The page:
# The #paperoftheweek 8 is: “Topology of Learning in Artificial Neural Networks”

Motivated by the lack of understanding of how neural networks learn, the authors, in this very didactic publication, argue that it should be possible to capture this learning evolution through a topological analysis, loosely defined as the mathematical study of qualitative structures and shapes. They represent the evolution of weights, between each hidden layers of a fully connected neural network designed for a classification task, as a Mapper graph that encodes the topological structure of the cloud points from the weights. By interpreting the graph and its branches they show how the weights evolve accordingly with the training iteration steps and how their trajectories define, in some cases, smooth surfaces. The possible extensions of their work include “… studying how learning graphs are impacted by initialization schemes, optimization methods, regularization, biases, activation functions, and depth. It would also be interesting to explore learning graphs for convolutional and recurrent neural networks.”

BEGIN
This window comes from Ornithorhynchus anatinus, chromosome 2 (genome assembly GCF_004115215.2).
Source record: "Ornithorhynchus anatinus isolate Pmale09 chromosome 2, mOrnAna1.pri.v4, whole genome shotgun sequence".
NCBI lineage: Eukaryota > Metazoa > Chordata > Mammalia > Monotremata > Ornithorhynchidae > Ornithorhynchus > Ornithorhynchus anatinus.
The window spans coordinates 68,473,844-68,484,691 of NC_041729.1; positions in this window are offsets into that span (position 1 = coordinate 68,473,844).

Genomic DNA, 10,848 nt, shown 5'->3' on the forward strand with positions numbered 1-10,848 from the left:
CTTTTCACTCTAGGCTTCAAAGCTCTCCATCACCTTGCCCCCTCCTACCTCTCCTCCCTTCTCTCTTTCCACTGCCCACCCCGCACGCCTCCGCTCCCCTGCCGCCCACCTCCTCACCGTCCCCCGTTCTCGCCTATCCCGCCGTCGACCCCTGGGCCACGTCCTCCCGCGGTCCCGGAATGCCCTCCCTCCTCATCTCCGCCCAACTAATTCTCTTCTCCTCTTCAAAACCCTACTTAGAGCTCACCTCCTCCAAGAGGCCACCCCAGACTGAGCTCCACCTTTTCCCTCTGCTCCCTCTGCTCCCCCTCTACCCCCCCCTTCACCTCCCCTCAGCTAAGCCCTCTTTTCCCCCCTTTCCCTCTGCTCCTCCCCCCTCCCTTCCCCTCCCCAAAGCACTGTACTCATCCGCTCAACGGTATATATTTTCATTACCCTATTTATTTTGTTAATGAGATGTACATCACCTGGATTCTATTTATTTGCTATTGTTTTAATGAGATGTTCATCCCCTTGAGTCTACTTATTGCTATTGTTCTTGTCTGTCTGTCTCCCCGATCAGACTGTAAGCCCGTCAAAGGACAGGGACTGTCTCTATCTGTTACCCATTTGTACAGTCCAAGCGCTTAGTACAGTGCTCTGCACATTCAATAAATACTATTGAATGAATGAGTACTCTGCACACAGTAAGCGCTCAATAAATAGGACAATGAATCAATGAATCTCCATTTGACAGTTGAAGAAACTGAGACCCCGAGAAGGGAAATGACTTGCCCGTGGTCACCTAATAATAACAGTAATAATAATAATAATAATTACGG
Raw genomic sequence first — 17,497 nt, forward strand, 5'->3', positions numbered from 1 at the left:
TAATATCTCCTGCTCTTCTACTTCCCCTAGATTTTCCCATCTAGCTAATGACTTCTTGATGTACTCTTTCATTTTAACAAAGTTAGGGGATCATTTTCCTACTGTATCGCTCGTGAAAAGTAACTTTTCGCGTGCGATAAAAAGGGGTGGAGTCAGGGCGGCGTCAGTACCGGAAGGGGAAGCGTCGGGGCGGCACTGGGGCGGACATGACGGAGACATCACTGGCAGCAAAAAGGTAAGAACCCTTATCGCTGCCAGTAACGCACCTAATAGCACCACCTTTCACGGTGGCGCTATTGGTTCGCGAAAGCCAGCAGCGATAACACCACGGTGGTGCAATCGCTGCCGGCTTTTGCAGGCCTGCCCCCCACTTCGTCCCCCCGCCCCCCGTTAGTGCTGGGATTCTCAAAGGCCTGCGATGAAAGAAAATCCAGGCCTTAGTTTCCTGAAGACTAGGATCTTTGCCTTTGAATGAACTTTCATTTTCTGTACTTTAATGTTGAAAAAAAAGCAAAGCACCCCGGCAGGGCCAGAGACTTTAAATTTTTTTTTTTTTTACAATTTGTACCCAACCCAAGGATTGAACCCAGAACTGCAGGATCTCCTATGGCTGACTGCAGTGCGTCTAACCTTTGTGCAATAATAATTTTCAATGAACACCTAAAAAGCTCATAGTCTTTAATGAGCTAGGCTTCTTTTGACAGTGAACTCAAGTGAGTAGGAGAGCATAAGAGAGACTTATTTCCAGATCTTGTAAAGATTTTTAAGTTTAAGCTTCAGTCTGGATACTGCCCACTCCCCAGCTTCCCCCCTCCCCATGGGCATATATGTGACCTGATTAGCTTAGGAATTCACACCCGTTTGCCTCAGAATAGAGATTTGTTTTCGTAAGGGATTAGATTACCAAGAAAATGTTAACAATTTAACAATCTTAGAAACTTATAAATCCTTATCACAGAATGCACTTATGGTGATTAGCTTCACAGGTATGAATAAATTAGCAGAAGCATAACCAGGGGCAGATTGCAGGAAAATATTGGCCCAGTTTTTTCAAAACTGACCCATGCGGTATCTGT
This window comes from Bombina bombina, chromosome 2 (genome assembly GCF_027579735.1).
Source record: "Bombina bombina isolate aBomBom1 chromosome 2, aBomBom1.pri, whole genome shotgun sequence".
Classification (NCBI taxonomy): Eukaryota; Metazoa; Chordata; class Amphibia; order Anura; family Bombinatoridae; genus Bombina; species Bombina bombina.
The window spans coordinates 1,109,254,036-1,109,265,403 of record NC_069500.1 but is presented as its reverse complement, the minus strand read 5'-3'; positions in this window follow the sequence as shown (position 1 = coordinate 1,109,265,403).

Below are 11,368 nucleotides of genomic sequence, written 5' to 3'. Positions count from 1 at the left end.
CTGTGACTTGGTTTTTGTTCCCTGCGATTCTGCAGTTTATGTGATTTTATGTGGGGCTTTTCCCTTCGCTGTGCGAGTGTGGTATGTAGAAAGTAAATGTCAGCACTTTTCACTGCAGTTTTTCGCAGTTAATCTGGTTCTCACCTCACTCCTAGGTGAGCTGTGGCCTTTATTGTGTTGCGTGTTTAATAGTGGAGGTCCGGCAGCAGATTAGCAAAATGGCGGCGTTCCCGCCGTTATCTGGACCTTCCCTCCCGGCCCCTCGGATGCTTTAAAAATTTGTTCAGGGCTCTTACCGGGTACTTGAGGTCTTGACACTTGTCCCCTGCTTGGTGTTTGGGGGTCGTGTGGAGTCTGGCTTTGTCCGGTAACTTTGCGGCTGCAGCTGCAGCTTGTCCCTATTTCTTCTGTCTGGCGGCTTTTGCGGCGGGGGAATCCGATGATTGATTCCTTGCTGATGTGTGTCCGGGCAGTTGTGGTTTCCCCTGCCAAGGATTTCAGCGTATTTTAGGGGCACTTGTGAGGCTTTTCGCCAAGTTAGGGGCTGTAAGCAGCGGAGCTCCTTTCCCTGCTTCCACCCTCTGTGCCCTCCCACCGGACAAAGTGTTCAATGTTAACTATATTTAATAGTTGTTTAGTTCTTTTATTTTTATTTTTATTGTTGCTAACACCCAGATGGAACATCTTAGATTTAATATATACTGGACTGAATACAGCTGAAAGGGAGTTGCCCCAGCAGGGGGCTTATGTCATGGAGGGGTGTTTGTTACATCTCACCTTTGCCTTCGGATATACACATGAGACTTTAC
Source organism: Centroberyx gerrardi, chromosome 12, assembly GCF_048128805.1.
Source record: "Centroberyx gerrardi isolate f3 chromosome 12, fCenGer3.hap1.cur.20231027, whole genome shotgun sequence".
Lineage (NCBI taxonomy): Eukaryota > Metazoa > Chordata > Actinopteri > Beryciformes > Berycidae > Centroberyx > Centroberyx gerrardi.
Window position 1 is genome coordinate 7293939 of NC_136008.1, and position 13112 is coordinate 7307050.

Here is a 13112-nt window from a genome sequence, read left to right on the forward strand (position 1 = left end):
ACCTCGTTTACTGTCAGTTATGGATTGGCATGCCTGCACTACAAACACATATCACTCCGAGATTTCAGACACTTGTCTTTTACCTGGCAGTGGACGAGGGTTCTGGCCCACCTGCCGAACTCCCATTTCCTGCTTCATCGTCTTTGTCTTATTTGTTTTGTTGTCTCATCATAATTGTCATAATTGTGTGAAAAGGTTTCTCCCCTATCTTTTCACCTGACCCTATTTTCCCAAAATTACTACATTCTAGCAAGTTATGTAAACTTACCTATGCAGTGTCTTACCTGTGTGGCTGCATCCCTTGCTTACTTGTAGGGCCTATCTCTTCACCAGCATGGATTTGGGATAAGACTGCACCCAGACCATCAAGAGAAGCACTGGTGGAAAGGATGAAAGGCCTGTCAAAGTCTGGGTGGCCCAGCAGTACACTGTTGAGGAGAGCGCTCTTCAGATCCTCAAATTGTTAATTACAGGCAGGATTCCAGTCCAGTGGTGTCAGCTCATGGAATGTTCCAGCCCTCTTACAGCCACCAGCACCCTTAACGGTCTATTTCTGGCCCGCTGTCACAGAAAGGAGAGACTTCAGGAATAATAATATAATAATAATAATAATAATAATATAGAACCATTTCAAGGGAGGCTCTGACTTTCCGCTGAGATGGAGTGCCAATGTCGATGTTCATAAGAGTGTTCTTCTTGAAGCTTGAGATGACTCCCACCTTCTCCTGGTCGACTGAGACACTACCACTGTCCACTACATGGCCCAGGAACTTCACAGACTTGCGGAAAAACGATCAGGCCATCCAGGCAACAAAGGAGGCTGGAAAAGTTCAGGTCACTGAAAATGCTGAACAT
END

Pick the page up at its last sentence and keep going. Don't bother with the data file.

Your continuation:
**Abstract:**

“Understanding how neural networks learn remains one of the central challenges in machine learning research. From random at the start of training, the weights of a neural network evolve in such a way as to be able to perform a variety of tasks, like classifying images. Here we study the emergence of structure in the weights by applying methods from topological data analysis. We train simple feedforward neural networks on the MNIST dataset and monitor the evolution of the weights. When initialized to zero, the weights follow trajectories that branch off recurrently, thus generating trees that describe the growth of the effective capacity of each layer. When initialized to tiny random values, the weights evolve smoothly along two-dimensional surfaces. We show that natural coordinates on these learning surfaces correspond to important factors of variation.”

You can read the full article *here***.**

**About the author:**

Ignacio Alvizú Fiedler, Deep Learning Researcher at Brighter AI.